Wednesday, 4 December 2013

Top 50 Tracks of 2013: 20 - 11

20. Tim Hecker - Prism

Album openers are a tricky business; does one go in heavy-handed, or is it better to ease the listener in? Tim Hecker not only rejects possibilities, he instead - as Virgins opener "Prism" callously exerts - forces the listener into a state of shaken-not-stirred insecurity altogether. "Prism", while one of Hecker's most loop-orientated pieces to date, leaves the listener with a peculiar but raw relapse of asphyxiation - dry, vacuuming synthesizers and atmospherics sucking the air from out both surroundings and our lungs. And with an instability of distortion and reverb blowing over the piece, straight from the word go Hecker's voyage into the cold unknown is vindictive... if, by the end, draining on one's psyche.
~Jordan Helm

19. My Bloody Valentine - She Found Now


Let’s be honest, any track off mbv could make our Top 50 Tracks list. My Bloody Valentine’s third album was so powerful and dominating, that another track makes an appearance further down this list. But it makes perfect sense, these tracks are absolutely stunning. There’s nothing wrong with My Bloody Valentine’s absence from music, and the highly acclaimed and rated (by most including us) album Loveless has not damaged the potential for mbv. “She Found Now” is the perfect opener, linking My Bloody Valentine’s old sound with a more fresh, modern sound as heard throughout mbv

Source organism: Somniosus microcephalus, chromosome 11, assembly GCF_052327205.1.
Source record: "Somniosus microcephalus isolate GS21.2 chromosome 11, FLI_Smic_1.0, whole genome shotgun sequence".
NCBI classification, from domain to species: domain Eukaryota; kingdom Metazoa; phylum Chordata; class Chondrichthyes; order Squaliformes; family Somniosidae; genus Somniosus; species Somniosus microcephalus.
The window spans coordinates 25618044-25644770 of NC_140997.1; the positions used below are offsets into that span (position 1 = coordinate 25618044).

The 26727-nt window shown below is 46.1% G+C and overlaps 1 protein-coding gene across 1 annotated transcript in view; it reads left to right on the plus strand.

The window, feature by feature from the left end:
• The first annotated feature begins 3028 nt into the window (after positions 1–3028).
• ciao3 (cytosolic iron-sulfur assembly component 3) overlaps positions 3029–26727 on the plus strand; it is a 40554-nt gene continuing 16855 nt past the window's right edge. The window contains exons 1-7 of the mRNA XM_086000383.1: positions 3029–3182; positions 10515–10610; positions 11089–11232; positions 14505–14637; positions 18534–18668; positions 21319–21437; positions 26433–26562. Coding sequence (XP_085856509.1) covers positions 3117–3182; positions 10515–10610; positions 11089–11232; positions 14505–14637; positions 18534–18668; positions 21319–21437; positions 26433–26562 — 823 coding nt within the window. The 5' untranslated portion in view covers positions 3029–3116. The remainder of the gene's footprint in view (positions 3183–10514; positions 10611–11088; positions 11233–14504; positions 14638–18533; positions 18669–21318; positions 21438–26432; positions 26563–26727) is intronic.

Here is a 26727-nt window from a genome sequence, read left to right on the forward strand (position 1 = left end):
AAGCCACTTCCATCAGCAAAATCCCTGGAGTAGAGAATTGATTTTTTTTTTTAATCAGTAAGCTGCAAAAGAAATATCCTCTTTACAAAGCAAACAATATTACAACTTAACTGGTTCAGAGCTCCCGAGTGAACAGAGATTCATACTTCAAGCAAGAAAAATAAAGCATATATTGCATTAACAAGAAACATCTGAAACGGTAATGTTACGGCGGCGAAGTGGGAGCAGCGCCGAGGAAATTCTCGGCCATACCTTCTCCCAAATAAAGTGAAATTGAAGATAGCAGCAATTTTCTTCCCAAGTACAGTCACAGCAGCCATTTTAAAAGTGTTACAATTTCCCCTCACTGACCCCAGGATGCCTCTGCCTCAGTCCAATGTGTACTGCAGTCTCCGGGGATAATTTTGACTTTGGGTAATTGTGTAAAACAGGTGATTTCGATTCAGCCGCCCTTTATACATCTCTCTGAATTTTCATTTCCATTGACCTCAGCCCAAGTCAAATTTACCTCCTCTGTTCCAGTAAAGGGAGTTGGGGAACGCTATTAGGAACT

~Eddie Gibson

18. The Knife - Networking 

The sounds emanating from "Networking" perfectly sum up Swedish brother-and-sister duo The Knife's uncanny way-of-thinking in combining wide-breadth subject matter with their own colossal, avant-garde eye-openers Shaking The Habitual was chock full of. The more you take in the track's frenzied dash of scurrying beats, scrutinzingly-twisting tone and Karin Dreijer's shapeless vocal snippets - all of which crisply handled by brother Olof's delicate arranging and production - "Networking" as both a word as well as a Knife piece, becomes less a 'this is what it may sound like' analogy and more 'this is the result of our over-indulgnce in such a thing'.
~Jordan Helm 

17. Savages - City's Full

Savages belong in the top 20 no matter what. The singles from Silence Yourself, are arguably some of the best British charted singles in a very long time. It’s the album tracks that haven’t necessary been heard, that really take home 1st prize though. “City’s Full” is the most powerful track on the album lyrically. It cuts right to the heart of Silence Yourself, and in doing so, has become one of Savages masterpieces to hang on to for the future. The lyricism is outstanding, and the guitars are bursting with rage. 
~Eddie Gibson 

16. of Montreal - Colossus

Bleakness and sadness have been associated with of Montreal for quite some time. “Colossus” is the fifth track on of Montreal’s 12th album Lousy with Sylvianbriar. It’s not as twee as previous of Montreal recordings, as read with the above lyrics. The opening verse is one dark, and deep beginning to a track filled with poetry of the Edgar Allen Poe kind. “Colossus” easily makes it on this list because of Kevin Barnes’ lyricism, and the instrumental is bright and wonderful as well. 
~Eddie Gibson 

15. Data Romance - Guard